The Weekend Rent: Take a Refresher Course in Mutantology 101 With the X-Men Trilogy

The Weekend Rent: Take a Refresher Course in Mutantology 101 With the X-Men Trilogy

Jun 03, 2011

X-Men: First Class, the best of all the summer blockbusters (so far) and a prequel to the first X-Men film, opens in theaters everywhere this weekend. Kick-Ass director Matthew Vaughn won't need mind-control powers to make audiences devour this origin story that focuses on the relationship between Charles "Professor X" Xavier (James McAvoy) and Erik "Magneto" Lehnsherr (Michael Fassbender) during the Cuban missile crisis in the early '60s. You'll get schooled on the formation of the X-Men and Brotherhood of Mutants and see the beginnings of Mystique and Beast as well as other mutants with marvelous abilities, like the diamond-skinned Emma Frost (January Jones).

Before you enjoy X-Men: First Class in theaters, study up on your favorite mutants by revisiting the X-Men Trilogy on either DVD or Blu-ray. Read on and take note of the mutant matters that matter in each installment and how they relate to the new prequel.

 

X-Men: If you have an extreme feeling of déjà vu when you see the beginning of X-Men: First Class that is because it is the same beginning shown in this 2000 movie directed by Bryan Singer. Both open with a scene at a concentration camp in 1944 Poland where a young Erik Lehnsherr is being separated from his mother by Nazi guards. Little Erik is so upset that he bends the metal gates separating them with his mind and, in X-Men: First Class, you'll see what happens to Erik and his mother immediately following this scene that both movies share. 

X-Men also gives us our first look at Cerebro—the telepathic amplifier that enables Professor X to connect with all mutants on earth—and you'll see who designed old-school Cerebro version 1.0 in First Class.

 

X2: X-Men United: This 2003 sequel also directed by Singer is not only the rare sequel that is superior to the original, it remains one of the best superhero movies of all time. One of the characters introduced in this installment is Nightcrawler (Alan Cumming)—a teleporting mutant whom weather goddess Storm (Halle Berry) bonds with. Neither Nightcrawler nor Storm appear in X-Men: First Class, but look for another devil of a teleporting mutant, Azazel (who is actually Nightcrawler's father in the comics), and one who can whip up tornadoes at will in the new movie.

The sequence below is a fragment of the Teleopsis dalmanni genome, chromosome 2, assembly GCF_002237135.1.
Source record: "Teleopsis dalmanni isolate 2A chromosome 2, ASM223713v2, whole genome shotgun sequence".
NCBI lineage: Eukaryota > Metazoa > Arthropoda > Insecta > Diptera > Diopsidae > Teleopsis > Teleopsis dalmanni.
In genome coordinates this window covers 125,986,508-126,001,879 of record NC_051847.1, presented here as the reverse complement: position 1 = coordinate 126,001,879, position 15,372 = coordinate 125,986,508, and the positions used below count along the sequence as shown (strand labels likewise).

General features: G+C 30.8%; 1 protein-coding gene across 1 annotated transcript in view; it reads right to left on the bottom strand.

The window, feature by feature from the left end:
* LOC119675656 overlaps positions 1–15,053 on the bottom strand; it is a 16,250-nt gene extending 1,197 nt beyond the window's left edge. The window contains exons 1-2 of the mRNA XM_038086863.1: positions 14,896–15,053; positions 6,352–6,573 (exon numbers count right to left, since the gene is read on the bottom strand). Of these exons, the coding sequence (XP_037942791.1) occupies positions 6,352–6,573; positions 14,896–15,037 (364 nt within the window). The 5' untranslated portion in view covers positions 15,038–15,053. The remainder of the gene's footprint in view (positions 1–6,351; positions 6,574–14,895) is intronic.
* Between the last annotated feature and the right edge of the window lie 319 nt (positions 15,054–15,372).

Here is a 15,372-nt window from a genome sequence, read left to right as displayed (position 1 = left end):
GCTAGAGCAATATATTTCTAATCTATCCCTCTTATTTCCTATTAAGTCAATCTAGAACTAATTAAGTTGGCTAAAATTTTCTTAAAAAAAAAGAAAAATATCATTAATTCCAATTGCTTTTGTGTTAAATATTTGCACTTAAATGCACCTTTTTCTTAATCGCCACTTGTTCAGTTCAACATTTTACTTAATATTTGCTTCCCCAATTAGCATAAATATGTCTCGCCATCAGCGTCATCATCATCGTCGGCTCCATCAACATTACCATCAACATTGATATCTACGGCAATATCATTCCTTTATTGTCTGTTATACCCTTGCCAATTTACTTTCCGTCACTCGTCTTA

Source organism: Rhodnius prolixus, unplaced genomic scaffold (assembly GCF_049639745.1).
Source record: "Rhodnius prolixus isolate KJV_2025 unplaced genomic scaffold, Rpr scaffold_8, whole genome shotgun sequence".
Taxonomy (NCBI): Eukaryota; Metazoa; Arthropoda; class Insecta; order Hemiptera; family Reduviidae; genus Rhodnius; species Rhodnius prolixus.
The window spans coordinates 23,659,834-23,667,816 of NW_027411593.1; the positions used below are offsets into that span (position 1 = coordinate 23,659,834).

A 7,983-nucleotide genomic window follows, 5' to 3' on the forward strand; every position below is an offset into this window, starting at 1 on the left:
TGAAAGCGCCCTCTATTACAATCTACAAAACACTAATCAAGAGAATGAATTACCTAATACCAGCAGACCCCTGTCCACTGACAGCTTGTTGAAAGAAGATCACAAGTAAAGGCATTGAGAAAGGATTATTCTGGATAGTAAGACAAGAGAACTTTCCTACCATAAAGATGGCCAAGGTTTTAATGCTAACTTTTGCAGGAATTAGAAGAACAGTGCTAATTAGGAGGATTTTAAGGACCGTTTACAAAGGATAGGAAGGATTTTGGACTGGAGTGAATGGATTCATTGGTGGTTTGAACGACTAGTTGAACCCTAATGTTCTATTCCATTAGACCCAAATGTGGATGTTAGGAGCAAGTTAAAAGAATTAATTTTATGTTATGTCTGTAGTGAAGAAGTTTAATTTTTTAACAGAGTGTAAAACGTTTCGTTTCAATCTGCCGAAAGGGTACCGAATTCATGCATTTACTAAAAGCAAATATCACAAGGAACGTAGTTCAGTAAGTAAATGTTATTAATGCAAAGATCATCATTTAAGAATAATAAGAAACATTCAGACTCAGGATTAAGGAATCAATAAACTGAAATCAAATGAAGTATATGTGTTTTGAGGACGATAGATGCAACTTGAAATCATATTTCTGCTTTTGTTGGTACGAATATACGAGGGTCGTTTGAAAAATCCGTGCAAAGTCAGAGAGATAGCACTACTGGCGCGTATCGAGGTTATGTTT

Also, Magneto (Ian McKellan) wears a silly looking helmet in X2 that protects him from telepaths like Charles Xavier. In X-Men: First Class, we learn that the helmet was first worn by Sebastian Shaw (Kevin Bacon)—a powerful mutant who absorbs kinetic energy and is hell-bent on world domination, but not if Magneto can avenge his mother's death and stop him.

 

X-Men: The Last StandThis final standoff between Professor X's X-Men and Magneto's Brotherhood of Mutants benefits from having seen X-Men: First Class, which goes deep into the complicated history between the men. InThe Last Stand, directed by Brett Ratner, the X-Men and Brotherhood clash horns over a newly developed cure that makes mutants human again. This theme is hinted at again in X-Men: First Class when a young Dr. Henry "Hank" McCoy (Nicholas Hoult) tries to develop a cure for his mutant monkey feet. 

The Last Stand also features Ben Foster as the feather-winged Angel, while First Class has Zoë Kravitz as Angel Salvadore, a young woman who busts out giant dragonfly wings when she's not busting out of her g-string as an exotic dancer. Also, if you always suspected that Magneto and Mystique might have been playing a little "hide the mutant" with each other, First Class sheds some light on their initial attraction.

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